Without prejudice letters from an adjuster to a third party who has threatened, but not commenced an action against an insured, can confirm a cause of action and extend the limitation period, if a reasonable person objectively viewing the letters would conclude that the insurer was going to settle the threatened personal injury claim, or at the very least, that the only issue in dispute would be the quantum of the claim

22. March 2004 0

Korecki v. Duong, [2004] B.C.J. No. 551, British Columbia Supreme Court

On July 14, 2000, the Plaintiff was involved in a motor vehicle accident when a vehicle driven by the Defendant crossed the centre line of the road and collided with his vehicle. In August of 2000, the Plaintiff retained a lawyer who wrote to the Defendant’s insurance company advising of his retainer. On August 29, 2000, the adjuster responded with a without prejudice letter that noted as follows:

For the purposes of settlement discussions, the writer is prepared to deal with your clients claim on the basis that my insured would be found to be fully liable in this accident. We reserve the right to alter this position should settlement negotiations break down.

The adjuster next wrote to the plaintiff’s lawyer 18 months later on February 13, 2002. This letter was also marked “without prejudice” and noted as follows:

This will confirm that the insurer is prepared to offer Mr. Korecki [the Plaintiff] $7,500 as full and final settlement of his claim. … Should Mr. Korecki find this amount unacceptable, then the insurer will review whatever information is made available after the examination for discovery. They will reconsider their position at that time.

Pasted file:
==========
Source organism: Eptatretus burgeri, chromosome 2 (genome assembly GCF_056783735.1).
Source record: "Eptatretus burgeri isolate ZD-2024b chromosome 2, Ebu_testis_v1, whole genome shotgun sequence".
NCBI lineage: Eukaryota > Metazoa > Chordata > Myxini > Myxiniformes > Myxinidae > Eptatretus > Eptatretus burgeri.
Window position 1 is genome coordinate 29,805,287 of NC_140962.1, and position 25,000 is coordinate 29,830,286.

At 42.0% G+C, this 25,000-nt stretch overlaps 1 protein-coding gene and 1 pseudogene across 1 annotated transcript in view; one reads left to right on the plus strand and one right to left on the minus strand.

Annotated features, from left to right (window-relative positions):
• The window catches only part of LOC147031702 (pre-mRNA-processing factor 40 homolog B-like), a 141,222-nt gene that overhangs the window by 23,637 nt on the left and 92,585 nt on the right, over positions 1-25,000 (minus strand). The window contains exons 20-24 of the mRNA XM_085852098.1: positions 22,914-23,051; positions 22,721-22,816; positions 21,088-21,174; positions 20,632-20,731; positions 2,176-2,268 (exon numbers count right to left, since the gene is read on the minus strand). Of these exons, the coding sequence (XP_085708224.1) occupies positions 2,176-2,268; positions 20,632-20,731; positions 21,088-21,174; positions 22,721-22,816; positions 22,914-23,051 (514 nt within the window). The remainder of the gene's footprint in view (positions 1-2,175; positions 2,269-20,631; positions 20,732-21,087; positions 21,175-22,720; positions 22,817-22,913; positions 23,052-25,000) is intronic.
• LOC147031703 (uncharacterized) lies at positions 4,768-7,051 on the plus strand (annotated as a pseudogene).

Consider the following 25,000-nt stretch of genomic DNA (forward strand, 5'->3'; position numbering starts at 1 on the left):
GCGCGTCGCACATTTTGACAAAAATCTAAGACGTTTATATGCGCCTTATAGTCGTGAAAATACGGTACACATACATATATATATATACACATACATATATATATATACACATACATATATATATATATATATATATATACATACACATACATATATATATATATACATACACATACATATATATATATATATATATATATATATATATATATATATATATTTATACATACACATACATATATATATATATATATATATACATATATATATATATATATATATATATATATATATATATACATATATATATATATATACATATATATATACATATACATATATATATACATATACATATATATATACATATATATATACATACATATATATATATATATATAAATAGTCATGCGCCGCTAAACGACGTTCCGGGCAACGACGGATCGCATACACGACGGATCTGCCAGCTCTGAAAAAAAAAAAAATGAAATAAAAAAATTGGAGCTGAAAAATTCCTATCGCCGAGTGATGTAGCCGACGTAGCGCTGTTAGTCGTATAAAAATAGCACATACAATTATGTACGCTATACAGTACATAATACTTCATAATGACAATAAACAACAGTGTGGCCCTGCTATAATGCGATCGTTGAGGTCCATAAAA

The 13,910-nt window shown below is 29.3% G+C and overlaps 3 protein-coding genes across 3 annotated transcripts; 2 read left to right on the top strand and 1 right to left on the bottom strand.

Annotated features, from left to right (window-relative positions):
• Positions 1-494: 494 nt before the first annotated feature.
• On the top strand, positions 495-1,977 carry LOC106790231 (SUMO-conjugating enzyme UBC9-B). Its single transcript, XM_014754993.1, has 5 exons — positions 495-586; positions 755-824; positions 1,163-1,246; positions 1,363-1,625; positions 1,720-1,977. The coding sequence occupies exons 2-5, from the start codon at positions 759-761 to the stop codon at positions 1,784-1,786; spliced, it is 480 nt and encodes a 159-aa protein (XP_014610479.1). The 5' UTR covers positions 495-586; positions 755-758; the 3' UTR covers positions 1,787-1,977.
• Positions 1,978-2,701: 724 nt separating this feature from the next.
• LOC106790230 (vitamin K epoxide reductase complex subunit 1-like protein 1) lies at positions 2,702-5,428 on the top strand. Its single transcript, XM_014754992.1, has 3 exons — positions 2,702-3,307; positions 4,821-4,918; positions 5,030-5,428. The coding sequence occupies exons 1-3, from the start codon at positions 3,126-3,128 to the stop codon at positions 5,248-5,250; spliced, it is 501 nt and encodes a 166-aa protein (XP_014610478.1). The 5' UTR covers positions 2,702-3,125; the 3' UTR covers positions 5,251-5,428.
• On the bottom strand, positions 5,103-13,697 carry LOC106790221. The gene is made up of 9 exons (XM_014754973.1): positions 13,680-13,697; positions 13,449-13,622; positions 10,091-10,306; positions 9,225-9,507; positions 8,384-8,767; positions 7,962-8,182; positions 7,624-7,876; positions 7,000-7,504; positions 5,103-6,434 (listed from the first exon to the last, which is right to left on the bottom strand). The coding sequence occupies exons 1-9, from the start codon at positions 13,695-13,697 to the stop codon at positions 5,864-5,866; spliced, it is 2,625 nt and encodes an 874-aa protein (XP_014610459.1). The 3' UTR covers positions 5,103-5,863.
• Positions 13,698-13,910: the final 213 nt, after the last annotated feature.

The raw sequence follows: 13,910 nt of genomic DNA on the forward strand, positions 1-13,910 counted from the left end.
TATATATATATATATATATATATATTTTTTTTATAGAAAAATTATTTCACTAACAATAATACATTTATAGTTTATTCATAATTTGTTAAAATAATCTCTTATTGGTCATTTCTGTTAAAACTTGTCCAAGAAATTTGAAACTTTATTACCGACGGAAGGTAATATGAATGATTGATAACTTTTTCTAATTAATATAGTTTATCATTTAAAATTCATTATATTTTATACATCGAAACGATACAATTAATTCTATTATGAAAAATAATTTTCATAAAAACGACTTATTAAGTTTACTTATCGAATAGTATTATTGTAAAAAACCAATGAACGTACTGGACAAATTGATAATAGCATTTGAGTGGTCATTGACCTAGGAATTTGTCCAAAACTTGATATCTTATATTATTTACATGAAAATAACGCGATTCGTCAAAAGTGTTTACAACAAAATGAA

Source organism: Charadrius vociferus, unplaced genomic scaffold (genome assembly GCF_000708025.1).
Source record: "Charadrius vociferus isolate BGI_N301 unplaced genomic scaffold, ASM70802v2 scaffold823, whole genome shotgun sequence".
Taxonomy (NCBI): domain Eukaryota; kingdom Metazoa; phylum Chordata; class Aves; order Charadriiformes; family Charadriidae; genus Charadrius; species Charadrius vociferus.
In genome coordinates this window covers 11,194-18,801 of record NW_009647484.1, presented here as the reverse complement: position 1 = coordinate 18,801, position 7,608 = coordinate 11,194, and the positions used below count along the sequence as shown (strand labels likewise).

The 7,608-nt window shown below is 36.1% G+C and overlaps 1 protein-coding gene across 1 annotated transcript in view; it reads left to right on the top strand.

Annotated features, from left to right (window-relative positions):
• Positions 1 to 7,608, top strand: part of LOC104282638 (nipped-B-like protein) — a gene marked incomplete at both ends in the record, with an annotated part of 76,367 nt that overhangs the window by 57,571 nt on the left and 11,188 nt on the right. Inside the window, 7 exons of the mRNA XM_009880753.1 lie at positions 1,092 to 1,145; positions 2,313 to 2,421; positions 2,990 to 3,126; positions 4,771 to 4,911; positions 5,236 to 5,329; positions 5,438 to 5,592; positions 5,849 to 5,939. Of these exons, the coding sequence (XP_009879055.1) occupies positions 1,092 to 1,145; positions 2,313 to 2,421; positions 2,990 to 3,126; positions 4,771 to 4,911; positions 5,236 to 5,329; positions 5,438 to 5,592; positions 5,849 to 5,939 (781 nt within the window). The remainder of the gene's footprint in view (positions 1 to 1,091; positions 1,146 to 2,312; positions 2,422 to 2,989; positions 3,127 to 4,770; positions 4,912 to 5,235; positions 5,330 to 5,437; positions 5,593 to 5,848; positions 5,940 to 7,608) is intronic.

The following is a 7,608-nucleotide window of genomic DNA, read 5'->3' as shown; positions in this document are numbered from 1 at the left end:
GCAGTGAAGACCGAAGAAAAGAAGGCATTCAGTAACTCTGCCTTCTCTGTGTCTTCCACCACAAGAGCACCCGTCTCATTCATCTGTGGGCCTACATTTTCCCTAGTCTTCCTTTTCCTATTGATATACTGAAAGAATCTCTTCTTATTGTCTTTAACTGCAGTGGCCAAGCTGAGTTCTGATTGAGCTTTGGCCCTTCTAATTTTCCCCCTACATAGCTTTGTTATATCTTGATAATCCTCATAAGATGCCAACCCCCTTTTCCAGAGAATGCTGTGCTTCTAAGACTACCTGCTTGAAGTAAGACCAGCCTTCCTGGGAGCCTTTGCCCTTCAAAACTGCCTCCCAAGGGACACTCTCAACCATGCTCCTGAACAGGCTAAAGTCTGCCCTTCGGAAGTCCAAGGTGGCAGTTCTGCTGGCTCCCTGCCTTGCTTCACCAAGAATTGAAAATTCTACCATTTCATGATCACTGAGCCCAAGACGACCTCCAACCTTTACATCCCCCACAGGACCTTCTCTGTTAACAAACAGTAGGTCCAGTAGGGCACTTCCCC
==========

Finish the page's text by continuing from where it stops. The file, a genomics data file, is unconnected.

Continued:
The Plaintiff’s lawyer did not respond to the letter and commenced an action on July 19, 2002, five days after the expiration of the limitation period. The Defendant brought a summary trial application for an Order dismissing the Plaintiff’s action on the basis that it was statute barred by operation of section 3(2)(a) of the Limitation Act. Warren J. determined that the Limitation Act did not bar the Plaintiff’s claim because the letters written by the Defendant’s insurer had confirmed the cause of action. The basis for this finding was that the letters, when read together, would lead a reasonable person to conclude that the insurer was going to settle the Plaintiff’s personal injury claim, or at the very least, that the only issue was the quantum, which could be determined by assessing the Plaintiff’s evidence after an Examination for Discovery. In these circumstances, Warren J. determined that the letters amounted to a confirmation of the cause of action and that the action was not barred pursuant to section 3(2)(a) of the Limitation Act.

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